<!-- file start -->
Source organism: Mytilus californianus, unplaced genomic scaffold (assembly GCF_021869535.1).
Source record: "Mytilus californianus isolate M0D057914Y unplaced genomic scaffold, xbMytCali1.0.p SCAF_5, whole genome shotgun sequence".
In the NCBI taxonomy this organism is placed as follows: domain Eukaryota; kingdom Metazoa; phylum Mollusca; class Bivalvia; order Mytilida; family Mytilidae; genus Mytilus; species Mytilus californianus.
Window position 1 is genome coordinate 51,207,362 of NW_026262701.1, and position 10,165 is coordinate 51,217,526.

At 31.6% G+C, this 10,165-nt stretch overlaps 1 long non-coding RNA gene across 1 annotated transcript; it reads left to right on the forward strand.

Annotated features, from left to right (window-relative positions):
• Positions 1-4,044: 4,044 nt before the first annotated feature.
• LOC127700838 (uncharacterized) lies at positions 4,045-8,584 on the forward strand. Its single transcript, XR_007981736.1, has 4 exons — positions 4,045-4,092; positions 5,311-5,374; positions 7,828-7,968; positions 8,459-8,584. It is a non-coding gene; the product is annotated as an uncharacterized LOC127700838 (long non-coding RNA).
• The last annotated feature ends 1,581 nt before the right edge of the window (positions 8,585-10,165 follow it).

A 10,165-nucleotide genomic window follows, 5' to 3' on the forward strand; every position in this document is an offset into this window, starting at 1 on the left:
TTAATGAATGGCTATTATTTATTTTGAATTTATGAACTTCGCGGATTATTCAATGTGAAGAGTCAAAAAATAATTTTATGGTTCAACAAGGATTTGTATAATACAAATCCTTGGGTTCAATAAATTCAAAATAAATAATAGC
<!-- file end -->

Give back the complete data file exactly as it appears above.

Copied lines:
Source organism: Mytilus californianus, unplaced genomic scaffold (assembly GCF_021869535.1).
Source record: "Mytilus californianus isolate M0D057914Y unplaced genomic scaffold, xbMytCali1.0.p SCAF_5, whole genome shotgun sequence".
In the NCBI taxonomy this organism is placed as follows: domain Eukaryota; kingdom Metazoa; phylum Mollusca; class Bivalvia; order Mytilida; family Mytilidae; genus Mytilus; species Mytilus californianus.
Window position 1 is genome coordinate 51,207,362 of NW_026262701.1, and position 10,165 is coordinate 51,217,526.

At 31.6% G+C, this 10,165-nt stretch overlaps 1 long non-coding RNA gene across 1 annotated transcript; it reads left to right on the forward strand.

Annotated features, from left to right (window-relative positions):
• Positions 1-4,044: 4,044 nt before the first annotated feature.
• LOC127700838 (uncharacterized) lies at positions 4,045-8,584 on the forward strand. Its single transcript, XR_007981736.1, has 4 exons — positions 4,045-4,092; positions 5,311-5,374; positions 7,828-7,968; positions 8,459-8,584. It is a non-coding gene; the product is annotated as an uncharacterized LOC127700838 (long non-coding RNA).
• The last annotated feature ends 1,581 nt before the right edge of the window (positions 8,585-10,165 follow it).

A 10,165-nucleotide genomic window follows, 5' to 3' on the forward strand; every position in this document is an offset into this window, starting at 1 on the left:
TTAATGAATGGCTATTATTTATTTTGAATTTATGAACTTCGCGGATTATTCAATGTGAAGAGTCAAAAAATAATTTTATGGTTCAACAAGGATTTGTATAATACAAATCCTTGGGTTCAATAAATTCAAAATAAATAATAGC